This led to comments about the usages of “Hillary” and “Condi” in referring to two of our most prominent female politicos. (I suppose “Hillary” can, at least in part, be attributed to the need to differentiate between the two Clintons. However, there is something to the “Condi” thing and gender. We didn’t go around calling Secretary Powell “Colin” all the time, let alone by a nickname, now did we?)

However, it does seem that being known by one’s first name is as much an issue of fame/notoriety as anything else. In the realm of pop culture we have Madonna and Cher (both female).

In politics, however, we also have: Arnold, Rudy and Jeb. “Arnold”, of course, has the pop-culture element and “Jeb” is as much a function of the fact that there are multiple prominent Bushes.

So, can anyone think of other prominent examples to provide some data in terms of gender-comparisons?

Filed under: US Politics, Pop Culture | Comments (3) |Send TrackBack | Show Comments here

Outside The Beltway | OTB linked with Titles and Academe
Monday, February 27, 2006
A Comedy Break
By Dr. Steven Taylor @ 3:43 pm

(Not that politics isn’t often a comedy break…)

At any rate, if you collected/read comics in the late 1980s, you will find this
ost amusing.

Indeed, if you ever collected comics (and don’t mind the occasional rated-R language) you will no doubt find Dave’s Long Box to be most entertaing.

Another post from Dave that goes along with the one linked above is here (and has the added advantage of being one for the Roger Staubauch fans in the audience).

Filed under: Pop Culture | Comments (0) |Send TrackBack
Saturday, February 25, 2006
In Memoriam: Don Knotts
By Dr. Steven Taylor @ 4:58 pm

Via the AP: Don Knotts, TV’s Lovable Nerd, Dies at 81

Filed under: Pop Culture | Comments (1) |Send TrackBack | Show Comments here

Outside The Beltway | OTB linked with Don Knotts Dies at 81
Friday, February 17, 2006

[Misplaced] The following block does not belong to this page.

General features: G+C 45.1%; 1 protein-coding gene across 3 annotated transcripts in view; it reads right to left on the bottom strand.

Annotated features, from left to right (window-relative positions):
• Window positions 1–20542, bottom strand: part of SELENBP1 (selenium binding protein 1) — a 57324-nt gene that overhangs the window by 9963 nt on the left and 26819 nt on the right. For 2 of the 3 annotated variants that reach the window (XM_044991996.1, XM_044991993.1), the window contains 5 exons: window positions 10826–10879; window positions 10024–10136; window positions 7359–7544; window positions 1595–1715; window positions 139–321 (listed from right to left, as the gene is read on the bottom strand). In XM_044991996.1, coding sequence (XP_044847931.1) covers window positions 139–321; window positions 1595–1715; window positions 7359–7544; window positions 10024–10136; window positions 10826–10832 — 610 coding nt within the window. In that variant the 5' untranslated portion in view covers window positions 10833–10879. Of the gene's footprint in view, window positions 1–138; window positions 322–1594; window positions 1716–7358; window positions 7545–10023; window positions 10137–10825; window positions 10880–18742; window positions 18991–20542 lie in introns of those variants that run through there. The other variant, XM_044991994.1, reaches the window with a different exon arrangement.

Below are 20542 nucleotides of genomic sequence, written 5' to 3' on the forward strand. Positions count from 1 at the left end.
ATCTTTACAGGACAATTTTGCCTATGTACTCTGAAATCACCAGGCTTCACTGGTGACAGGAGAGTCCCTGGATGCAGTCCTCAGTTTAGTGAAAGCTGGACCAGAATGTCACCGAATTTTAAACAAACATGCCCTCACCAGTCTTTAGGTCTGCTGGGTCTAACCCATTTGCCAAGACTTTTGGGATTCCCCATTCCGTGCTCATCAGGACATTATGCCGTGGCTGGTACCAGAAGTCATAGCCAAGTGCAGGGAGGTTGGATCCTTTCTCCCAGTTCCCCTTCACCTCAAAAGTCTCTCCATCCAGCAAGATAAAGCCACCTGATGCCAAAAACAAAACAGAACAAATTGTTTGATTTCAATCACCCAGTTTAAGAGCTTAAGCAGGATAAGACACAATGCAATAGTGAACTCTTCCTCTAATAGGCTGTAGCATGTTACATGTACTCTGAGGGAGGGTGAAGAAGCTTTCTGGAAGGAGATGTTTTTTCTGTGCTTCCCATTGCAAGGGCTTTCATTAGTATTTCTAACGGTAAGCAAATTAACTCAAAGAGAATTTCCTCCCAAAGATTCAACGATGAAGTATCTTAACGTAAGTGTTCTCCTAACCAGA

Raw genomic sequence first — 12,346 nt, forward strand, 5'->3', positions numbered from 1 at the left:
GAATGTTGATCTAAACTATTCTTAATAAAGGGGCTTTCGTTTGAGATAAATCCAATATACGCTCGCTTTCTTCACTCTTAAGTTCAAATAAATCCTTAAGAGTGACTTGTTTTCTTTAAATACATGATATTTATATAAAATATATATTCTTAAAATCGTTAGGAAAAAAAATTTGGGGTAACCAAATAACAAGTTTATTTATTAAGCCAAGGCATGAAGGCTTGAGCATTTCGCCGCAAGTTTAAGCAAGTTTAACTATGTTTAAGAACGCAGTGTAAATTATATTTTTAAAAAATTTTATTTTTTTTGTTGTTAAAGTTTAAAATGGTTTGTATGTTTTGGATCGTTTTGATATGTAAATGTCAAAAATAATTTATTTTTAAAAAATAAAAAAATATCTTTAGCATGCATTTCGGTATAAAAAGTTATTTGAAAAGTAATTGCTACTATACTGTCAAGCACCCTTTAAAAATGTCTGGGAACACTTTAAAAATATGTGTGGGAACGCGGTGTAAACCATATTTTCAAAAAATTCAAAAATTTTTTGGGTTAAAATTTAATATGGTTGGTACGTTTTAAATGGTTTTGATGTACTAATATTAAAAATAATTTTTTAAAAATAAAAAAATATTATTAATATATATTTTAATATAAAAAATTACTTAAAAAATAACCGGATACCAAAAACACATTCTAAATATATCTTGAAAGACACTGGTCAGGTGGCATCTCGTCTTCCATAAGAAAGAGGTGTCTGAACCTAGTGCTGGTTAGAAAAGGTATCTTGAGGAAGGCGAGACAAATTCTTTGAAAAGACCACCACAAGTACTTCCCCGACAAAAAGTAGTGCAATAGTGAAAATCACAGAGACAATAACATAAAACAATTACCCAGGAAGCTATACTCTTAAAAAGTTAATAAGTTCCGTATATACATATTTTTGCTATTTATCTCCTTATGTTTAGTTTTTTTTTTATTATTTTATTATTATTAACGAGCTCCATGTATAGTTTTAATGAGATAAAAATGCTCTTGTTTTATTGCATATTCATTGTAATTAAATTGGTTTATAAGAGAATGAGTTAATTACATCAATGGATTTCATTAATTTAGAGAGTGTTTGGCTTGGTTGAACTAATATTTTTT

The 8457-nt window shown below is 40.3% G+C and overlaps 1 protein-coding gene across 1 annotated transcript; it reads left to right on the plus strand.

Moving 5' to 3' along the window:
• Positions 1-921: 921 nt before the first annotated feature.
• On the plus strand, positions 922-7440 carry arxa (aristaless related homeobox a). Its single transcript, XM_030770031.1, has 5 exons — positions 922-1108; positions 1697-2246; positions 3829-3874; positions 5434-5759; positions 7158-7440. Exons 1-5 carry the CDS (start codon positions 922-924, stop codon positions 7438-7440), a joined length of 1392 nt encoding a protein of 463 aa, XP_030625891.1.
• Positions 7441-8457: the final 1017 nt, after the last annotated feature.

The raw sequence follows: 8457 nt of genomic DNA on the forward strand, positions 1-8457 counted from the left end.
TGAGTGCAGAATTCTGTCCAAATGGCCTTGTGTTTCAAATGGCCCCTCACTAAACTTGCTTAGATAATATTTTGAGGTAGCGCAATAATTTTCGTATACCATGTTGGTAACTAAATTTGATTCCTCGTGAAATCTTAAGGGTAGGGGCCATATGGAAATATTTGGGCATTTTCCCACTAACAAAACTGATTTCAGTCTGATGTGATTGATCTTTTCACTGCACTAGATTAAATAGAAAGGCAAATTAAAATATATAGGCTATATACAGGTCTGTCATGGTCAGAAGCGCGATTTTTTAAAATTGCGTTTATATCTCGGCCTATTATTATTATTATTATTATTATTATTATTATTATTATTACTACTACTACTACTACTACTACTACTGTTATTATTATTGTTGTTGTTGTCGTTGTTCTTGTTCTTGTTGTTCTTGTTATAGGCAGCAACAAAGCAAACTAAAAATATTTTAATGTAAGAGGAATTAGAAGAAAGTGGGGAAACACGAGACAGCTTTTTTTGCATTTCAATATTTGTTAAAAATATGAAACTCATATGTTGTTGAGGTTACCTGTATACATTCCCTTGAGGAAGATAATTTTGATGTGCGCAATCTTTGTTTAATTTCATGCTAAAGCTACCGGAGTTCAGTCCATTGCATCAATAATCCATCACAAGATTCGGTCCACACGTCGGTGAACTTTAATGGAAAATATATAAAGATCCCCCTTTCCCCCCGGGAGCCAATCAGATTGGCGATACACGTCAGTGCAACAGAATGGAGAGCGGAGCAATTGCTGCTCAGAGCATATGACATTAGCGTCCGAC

Blaspheme Away
By Dr. Steven Taylor @ 9:22 pm

Well, you can’t make Mohammed, but apropos of the ‘toon theme, it’s the Simponsonmaker.

This was as close to a self-portrait as I could get:

h/t: Sivacracy

Filed under: Pop Culture | Comments (3) |Send TrackBack | Show Comments here

ProfessorBainbridge.com linked with I'm a Simpsons Character
Thursday, February 16, 2006
In Memoriam: Andreas Katsulas
By Dr. Steven Taylor @ 3:28 pm

If you are a fan of Babylon 5, you will be saddened to hear of the death of Andreas Katsulas, at the very young age of 59. He died of lung cancer.

Katsulas played G’Kar on the series, and gave, especially in the later seasons, excellent performances in the role. G’Kar seemed liked a gardern variety heavy in the first season, but turned out to be quite the complex character, something Katsulas did an excellent job of presenting.

Katsulas also portrayed the recurring character of the Romulan Commander Tomalak on Star Trek: The Next Generation.

Katsulas is the second of the B5 regular cast to die at a young age. Richard Biggs, who played Dr. Stephen Franklin, died in 2004 at the age of 44.

Source: TrekToday

Filed under: Pop Culture, SciFi, Trek | Comments (1) |Send TrackBack | Show Comments here
Must be Her Acting Skills…
By Dr. Steven Taylor @ 3:10 pm

I wonder why she got the job?

Karima Adebibe is New Lara Croft

Filed under: Pop Culture | Comments (2) |Send TrackBack | Show Comments here
Tuesday, February 14, 2006
Classic
By Dr. Steven Taylor @ 4:55 pm

Via the AP: Conan O’Brien Meets With Finnish Leader:

Last year, O’Brien caused a political stir when he endorsed the 62-year-old Halonen for a second six-year term — which she won last month — because “she looks like him,” using mock ad campaigns that backed her and attacked opponents.

The visual evidence is here. Too funny.

More: Is Conan O’Brien unduly influencing elections in Finland?, which has this pic: